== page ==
Humans have a peculiar relationship with light: differences in brightness, wavelength, and even circadian timing all have biologically meaningful effects.
The right combination of timed light exposure and hot Blue Blockers is probably not only the solution to jet lag, but also to a whole host of other health problems. Maybe you can’t completely escape the bane of the modern condition, but there are some tools, widely available, accessible, and even free in some cases (eg, sun), that may be of benefit.
The frequency of light impacts circadian rhythms.
Wright showed this in 2004. The subjects wore special glasses with LEDs that emitted light of varying frequency for 2 hours, from 6 to 8 in the morning (65 uW/cm2). Salivary melatonin measurements commenced at 7 pm. As seen in the figure below, blue but not red light induced a significant phase advance in melatonin onset:
Digression: red light? potentially interesting if you’re a submariner. If you’re not, feel free to skip down to “End Red Light Oddities” (I’ve even colored it red so you can find it easily… because I really don’t know where this is going).
Red light is not necessarily neutral. Figueiro measured melatonin, cortisol, and salivary amylase in subjects periodically exposed to red or blue lights, or darkness (2010). But first, cool baseline graph:
If you need your carbs, indulge at 8am or 4pm to attenuate their glycemic impact. And then go workout. Theoretically.
In agreement with [every other study], blue but not red light suppressed melatonin. But it appears as though both sources of light, or just “light” in general, enhanced cortisol [modestly]… odd, somewhat, because visually, red light should be more similar to darkness:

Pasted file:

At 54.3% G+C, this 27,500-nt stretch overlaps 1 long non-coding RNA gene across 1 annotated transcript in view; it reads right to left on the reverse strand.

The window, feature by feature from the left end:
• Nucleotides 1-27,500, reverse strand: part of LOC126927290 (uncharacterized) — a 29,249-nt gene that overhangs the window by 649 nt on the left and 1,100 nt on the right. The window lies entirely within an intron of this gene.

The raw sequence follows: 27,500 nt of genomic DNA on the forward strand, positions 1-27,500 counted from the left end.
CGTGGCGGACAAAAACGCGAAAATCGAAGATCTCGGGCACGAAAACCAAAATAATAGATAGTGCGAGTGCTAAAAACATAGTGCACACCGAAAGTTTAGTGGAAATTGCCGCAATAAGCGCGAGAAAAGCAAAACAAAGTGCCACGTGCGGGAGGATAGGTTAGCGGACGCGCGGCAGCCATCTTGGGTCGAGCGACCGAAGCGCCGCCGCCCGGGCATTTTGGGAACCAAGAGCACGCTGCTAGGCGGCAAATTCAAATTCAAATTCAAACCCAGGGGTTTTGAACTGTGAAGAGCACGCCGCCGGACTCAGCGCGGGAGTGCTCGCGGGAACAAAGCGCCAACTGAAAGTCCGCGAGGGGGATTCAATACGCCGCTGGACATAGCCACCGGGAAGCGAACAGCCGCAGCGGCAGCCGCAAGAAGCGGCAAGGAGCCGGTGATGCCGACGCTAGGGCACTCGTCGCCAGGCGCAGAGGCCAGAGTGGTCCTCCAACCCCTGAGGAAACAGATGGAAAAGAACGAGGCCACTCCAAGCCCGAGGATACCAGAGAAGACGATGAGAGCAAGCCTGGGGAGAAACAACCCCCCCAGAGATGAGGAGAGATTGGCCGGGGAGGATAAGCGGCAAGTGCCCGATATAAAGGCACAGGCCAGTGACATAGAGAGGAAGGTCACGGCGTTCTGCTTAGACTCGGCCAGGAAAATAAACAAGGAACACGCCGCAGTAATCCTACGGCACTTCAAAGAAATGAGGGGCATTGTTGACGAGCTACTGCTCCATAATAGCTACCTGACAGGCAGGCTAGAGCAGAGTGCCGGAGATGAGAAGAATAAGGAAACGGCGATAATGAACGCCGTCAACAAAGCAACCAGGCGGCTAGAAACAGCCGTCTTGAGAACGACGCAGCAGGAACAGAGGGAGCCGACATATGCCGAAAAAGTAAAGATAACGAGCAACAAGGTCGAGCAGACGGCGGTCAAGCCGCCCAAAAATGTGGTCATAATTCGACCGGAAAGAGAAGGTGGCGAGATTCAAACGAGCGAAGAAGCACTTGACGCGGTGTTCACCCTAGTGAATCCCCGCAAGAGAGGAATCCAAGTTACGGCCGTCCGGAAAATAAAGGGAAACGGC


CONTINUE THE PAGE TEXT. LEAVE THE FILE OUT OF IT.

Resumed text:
And unfortunately, no type of light neuters amylase. This study has little relevance on daily practices as the subjects were kept awake for over a day and subjected to multiple light blasts throughout their stay. But the cortisol findings suggest something interesting might be buried in there.
My preliminary hypothesis was that any effect of red light is not due to wavelength, but rather irradiance, or some other luminous parameter (cognitively dissonant with my thoughts about the similarities between red light & darkness). This doesn’t seem to be the case: Figueiro extended these findings in a completely different paradigm (2013). Apparently, people experience a slump or “post-lunch dip” in brain function and alertness around 2-4 pm. Figueiro tested the effects of red and blue lights on this phenomenom, during the day when melatonin is low. I’m not an EEG guy, but the authors said reduced power in alpha, alpha theta, and theta waves = increased alertness. And interestingly, exposure to red light had an effect that was distinct from either blue light or darkness.
I’m not sure what this means, but I suspect it could translate to a walk around the block after lunch. Blue light regulates melatonin, which is likely involved in seasonal affective disorder and other light-sensitive brain things. This is also indirectly related to attentiveness – it wasn’t measured in these studies, but I don’t think it’s a stretch to think blue light-induced melatonin suppression in the evening will increase alertness. Figueiro’s findings couldn’t have been involved in the red light phenomenon because melatonin levels would’ve been fully suppressed in every condition (red, blue, & dark) because it was a daytime study.
Tying this into circannual rhythms may be more complex. Speculation: the ratio of blue:red light is lower in winter than summer (partially confirmed by Thorne ; ratio of blue:red in summer = 2.13; in winter = 1.74). Perhaps to compensate for the overall lower levels of light in winter, the red-shift may have helped to preserve alertness in the cold dark winters? (we weren’t actually hibernating.) [end crackpot theory].